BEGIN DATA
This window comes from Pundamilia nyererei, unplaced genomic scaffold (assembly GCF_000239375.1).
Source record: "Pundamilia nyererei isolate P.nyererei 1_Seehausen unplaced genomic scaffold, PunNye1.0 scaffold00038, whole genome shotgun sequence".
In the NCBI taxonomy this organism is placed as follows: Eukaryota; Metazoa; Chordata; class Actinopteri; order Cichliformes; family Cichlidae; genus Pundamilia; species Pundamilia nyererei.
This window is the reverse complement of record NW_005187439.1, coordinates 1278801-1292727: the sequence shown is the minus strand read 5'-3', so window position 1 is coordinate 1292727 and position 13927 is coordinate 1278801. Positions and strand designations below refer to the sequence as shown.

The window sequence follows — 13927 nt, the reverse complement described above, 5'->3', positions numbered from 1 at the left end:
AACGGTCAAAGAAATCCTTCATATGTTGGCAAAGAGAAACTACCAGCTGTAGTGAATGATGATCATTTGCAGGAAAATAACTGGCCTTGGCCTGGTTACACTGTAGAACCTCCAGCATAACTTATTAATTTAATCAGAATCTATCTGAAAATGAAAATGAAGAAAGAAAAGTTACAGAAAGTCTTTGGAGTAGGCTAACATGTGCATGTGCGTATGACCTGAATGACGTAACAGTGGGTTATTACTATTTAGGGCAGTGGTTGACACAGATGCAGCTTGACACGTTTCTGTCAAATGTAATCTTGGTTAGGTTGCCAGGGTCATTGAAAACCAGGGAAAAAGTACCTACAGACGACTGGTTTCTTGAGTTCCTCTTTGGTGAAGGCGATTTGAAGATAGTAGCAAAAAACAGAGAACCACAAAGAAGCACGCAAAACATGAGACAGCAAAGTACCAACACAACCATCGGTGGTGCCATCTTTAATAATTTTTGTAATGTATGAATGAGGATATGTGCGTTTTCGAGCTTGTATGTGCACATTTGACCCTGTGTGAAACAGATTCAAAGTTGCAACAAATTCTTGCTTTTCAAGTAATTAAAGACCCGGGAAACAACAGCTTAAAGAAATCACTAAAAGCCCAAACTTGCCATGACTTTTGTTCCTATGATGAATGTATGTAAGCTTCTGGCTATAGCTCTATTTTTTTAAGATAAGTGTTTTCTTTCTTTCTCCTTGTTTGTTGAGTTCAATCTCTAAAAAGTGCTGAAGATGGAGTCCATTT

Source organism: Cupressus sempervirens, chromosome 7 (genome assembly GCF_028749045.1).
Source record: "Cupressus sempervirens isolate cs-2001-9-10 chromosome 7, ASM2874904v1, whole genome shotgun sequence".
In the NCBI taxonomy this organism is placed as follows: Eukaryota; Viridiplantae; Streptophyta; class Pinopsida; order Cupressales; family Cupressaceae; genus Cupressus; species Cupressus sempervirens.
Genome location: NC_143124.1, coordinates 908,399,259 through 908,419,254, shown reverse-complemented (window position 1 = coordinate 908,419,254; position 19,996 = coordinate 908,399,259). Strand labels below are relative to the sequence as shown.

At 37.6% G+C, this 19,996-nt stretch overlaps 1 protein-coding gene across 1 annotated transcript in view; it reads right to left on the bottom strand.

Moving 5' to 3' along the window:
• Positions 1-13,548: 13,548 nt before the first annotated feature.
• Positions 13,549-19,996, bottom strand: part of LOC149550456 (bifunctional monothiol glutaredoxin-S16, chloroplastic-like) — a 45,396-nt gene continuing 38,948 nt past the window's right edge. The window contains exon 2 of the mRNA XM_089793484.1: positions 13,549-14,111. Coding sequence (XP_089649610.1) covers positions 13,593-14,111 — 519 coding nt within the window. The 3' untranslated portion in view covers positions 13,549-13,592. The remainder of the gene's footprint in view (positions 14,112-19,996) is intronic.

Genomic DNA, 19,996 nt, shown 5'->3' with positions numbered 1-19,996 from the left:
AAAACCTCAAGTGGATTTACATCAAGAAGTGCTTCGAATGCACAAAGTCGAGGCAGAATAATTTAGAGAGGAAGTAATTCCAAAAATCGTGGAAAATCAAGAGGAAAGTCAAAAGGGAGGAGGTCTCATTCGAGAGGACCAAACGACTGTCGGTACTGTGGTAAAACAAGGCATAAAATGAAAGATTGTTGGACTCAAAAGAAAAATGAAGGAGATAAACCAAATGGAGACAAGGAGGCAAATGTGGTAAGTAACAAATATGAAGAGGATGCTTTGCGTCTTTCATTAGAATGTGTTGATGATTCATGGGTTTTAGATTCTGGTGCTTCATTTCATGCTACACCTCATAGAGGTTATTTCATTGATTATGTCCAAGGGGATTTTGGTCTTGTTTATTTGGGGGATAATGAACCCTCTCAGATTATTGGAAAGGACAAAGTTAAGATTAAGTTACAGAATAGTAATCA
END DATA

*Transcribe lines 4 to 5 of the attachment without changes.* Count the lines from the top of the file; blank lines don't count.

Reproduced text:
This window is the reverse complement of record NW_005187439.1, coordinates 1278801-1292727: the sequence shown is the minus strand read 5'-3', so window position 1 is coordinate 1292727 and position 13927 is coordinate 1278801. Positions and strand designations below refer to the sequence as shown.

The window sequence follows — 13927 nt, the reverse complement described above, 5'->3', positions numbered from 1 at the left end: